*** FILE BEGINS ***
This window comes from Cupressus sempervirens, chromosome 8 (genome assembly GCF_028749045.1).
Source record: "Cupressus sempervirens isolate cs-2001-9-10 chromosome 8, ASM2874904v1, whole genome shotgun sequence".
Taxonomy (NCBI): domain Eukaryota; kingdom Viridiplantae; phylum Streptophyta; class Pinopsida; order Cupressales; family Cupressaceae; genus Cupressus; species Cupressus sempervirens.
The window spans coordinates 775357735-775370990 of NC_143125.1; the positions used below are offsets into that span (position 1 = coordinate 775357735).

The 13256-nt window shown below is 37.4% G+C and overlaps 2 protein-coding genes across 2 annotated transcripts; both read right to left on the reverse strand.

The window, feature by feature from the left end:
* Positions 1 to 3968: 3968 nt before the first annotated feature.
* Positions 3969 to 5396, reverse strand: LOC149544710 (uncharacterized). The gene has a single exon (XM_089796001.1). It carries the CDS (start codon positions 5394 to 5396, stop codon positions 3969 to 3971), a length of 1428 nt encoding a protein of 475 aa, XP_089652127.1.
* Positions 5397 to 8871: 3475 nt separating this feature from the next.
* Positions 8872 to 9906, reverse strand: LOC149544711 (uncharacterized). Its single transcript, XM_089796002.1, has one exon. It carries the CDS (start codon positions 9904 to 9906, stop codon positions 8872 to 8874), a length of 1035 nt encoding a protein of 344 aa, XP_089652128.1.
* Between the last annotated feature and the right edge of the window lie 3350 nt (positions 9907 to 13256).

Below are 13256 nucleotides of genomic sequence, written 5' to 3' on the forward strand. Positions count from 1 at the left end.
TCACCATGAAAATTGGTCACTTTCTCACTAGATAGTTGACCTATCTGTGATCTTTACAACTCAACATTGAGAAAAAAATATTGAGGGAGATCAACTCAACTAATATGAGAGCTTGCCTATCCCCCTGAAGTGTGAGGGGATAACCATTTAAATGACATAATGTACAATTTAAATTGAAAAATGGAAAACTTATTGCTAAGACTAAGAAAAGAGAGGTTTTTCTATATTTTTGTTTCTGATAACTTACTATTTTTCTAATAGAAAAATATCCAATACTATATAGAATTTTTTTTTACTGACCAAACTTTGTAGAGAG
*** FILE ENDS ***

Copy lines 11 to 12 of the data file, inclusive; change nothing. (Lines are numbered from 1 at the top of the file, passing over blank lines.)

* Between the last annotated feature and the right edge of the window lie 3350 nt (positions 9907 to 13256).

Below are 13256 nucleotides of genomic sequence, written 5' to 3' on the forward strand. Positions count from 1 at the left end.